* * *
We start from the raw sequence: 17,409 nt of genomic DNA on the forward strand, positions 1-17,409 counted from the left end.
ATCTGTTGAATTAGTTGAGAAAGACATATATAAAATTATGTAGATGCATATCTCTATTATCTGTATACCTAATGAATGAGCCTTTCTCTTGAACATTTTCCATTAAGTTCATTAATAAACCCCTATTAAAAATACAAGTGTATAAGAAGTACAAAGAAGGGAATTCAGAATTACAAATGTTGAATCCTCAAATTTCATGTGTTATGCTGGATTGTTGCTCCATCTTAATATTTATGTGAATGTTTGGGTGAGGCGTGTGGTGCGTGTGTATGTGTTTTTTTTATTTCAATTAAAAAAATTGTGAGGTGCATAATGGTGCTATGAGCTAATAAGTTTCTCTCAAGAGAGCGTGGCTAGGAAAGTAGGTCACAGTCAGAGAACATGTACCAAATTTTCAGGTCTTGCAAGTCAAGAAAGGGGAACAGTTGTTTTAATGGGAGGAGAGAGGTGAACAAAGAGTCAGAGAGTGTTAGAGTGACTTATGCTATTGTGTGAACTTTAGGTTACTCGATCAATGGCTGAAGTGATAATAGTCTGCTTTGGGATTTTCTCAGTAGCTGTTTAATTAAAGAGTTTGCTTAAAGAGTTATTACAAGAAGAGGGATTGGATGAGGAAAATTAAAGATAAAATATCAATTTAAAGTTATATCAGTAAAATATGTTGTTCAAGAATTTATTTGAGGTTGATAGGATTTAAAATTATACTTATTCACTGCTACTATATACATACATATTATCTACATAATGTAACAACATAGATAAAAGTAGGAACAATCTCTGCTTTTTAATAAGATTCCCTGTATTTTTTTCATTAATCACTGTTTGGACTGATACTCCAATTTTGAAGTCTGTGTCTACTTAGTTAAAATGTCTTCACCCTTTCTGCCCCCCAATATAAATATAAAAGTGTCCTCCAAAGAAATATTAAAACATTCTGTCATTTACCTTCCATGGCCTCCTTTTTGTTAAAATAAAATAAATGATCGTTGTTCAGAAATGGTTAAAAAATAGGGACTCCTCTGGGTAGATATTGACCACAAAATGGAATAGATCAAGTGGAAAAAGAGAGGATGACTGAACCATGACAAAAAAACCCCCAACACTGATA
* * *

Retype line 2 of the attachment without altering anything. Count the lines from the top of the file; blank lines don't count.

ATCTGTTGAATTAGTTGAGAAAGACATATATAAAATTATGTAGATGCATATCTCTATTATCTGTATACCTAATGAATGAGCCTTTCTCTTGAACATTTTCCATTAAGTTCATTAATAAACCCCTATTAAAAATACAAGTGTATAAGAAGTACAAAGAAGGGAATTCAGAATTACAAATGTTGAATCCTCAAATTTCATGTGTTATGCTGGATTGTTGCTCCATCTTAATATTTATGTGAATGTTTGGGTGAGGCGTGTGGTGCGTGTGTATGTGTTTTTTTTATTTCAATTAAAAAAATTGTGAGGTGCATAATGGTGCTATGAGCTAATAAGTTTCTCTCAAGAGAGCGTGGCTAGGAAAGTAGGTCACAGTCAGAGAACATGTACCAAATTTTCAGGTCTTGCAAGTCAAGAAAGGGGAACAGTTGTTTTAATGGGAGGAGAGAGGTGAACAAAGAGTCAGAGAGTGTTAGAGTGACTTATGCTATTGTGTGAACTTTAGGTTACTCGATCAATGGCTGAAGTGATAATAGTCTGCTTTGGGATTTTCTCAGTAGCTGTTTAATTAAAGAGTTTGCTTAAAGAGTTATTACAAGAAGAGGGATTGGATGAGGAAAATTAAAGATAAAATATCAATTTAAAGTTATATCAGTAAAATATGTTGTTCAAGAATTTATTTGAGGTTGATAGGATTTAAAATTATACTTATTCACTGCTACTATATACATACATATTATCTACATAATGTAACAACATAGATAAAAGTAGGAACAATCTCTGCTTTTTAATAAGATTCCCTGTATTTTTTTCATTAATCACTGTTTGGACTGATACTCCAATTTTGAAGTCTGTGTCTACTTAGTTAAAATGTCTTCACCCTTTCTGCCCCCCAATATAAATATAAAAGTGTCCTCCAAAGAAATATTAAAACATTCTGTCATTTACCTTCCATGGCCTCCTTTTTGTTAAAATAAAATAAATGATCGTTGTTCAGAAATGGTTAAAAAATAGGGACTCCTCTGGGTAGATATTGACCACAAAATGGAATAGATCAAGTGGAAAAAGAGAGGATGACTGAACCATGACAAAAAAACCCCCAACACTGATA